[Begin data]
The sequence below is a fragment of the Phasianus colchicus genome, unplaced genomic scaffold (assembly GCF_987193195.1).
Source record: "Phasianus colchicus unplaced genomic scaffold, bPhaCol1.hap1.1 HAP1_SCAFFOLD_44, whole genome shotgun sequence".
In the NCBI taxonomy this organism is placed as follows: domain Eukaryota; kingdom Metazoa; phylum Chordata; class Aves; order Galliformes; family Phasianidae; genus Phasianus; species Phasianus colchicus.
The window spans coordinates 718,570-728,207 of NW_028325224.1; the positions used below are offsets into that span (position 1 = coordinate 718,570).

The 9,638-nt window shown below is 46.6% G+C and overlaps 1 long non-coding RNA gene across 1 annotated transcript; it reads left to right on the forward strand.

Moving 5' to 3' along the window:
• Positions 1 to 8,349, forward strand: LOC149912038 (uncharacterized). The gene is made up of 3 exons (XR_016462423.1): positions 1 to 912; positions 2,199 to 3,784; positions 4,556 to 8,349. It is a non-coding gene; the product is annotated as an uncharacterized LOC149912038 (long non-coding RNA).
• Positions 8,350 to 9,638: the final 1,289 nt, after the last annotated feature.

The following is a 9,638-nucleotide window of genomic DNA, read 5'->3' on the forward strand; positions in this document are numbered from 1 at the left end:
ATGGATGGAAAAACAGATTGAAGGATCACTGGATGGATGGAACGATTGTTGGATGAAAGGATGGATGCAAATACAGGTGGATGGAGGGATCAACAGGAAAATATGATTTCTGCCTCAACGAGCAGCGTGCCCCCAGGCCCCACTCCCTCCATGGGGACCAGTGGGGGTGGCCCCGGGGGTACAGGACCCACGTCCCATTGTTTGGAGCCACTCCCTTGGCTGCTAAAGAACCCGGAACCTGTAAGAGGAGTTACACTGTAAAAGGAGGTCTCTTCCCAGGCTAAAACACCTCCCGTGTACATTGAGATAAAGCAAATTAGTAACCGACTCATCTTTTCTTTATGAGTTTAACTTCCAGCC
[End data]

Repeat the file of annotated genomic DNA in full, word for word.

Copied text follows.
The sequence below is a fragment of the Phasianus colchicus genome, unplaced genomic scaffold (assembly GCF_987193195.1).
Source record: "Phasianus colchicus unplaced genomic scaffold, bPhaCol1.hap1.1 HAP1_SCAFFOLD_44, whole genome shotgun sequence".
In the NCBI taxonomy this organism is placed as follows: domain Eukaryota; kingdom Metazoa; phylum Chordata; class Aves; order Galliformes; family Phasianidae; genus Phasianus; species Phasianus colchicus.
The window spans coordinates 718,570-728,207 of NW_028325224.1; the positions used below are offsets into that span (position 1 = coordinate 718,570).

The 9,638-nt window shown below is 46.6% G+C and overlaps 1 long non-coding RNA gene across 1 annotated transcript; it reads left to right on the forward strand.

Moving 5' to 3' along the window:
• Positions 1 to 8,349, forward strand: LOC149912038 (uncharacterized). The gene is made up of 3 exons (XR_016462423.1): positions 1 to 912; positions 2,199 to 3,784; positions 4,556 to 8,349. It is a non-coding gene; the product is annotated as an uncharacterized LOC149912038 (long non-coding RNA).
• Positions 8,350 to 9,638: the final 1,289 nt, after the last annotated feature.

The following is a 9,638-nucleotide window of genomic DNA, read 5'->3' on the forward strand; positions in this document are numbered from 1 at the left end:
ATGGATGGAAAAACAGATTGAAGGATCACTGGATGGATGGAACGATTGTTGGATGAAAGGATGGATGCAAATACAGGTGGATGGAGGGATCAACAGGAAAATATGATTTCTGCCTCAACGAGCAGCGTGCCCCCAGGCCCCACTCCCTCCATGGGGACCAGTGGGGGTGGCCCCGGGGGTACAGGACCCACGTCCCATTGTTTGGAGCCACTCCCTTGGCTGCTAAAGAACCCGGAACCTGTAAGAGGAGTTACACTGTAAAAGGAGGTCTCTTCCCAGGCTAAAACACCTCCCGTGTACATTGAGATAAAGCAAATTAGTAACCGACTCATCTTTTCTTTATGAGTTTAACTTCCAGCC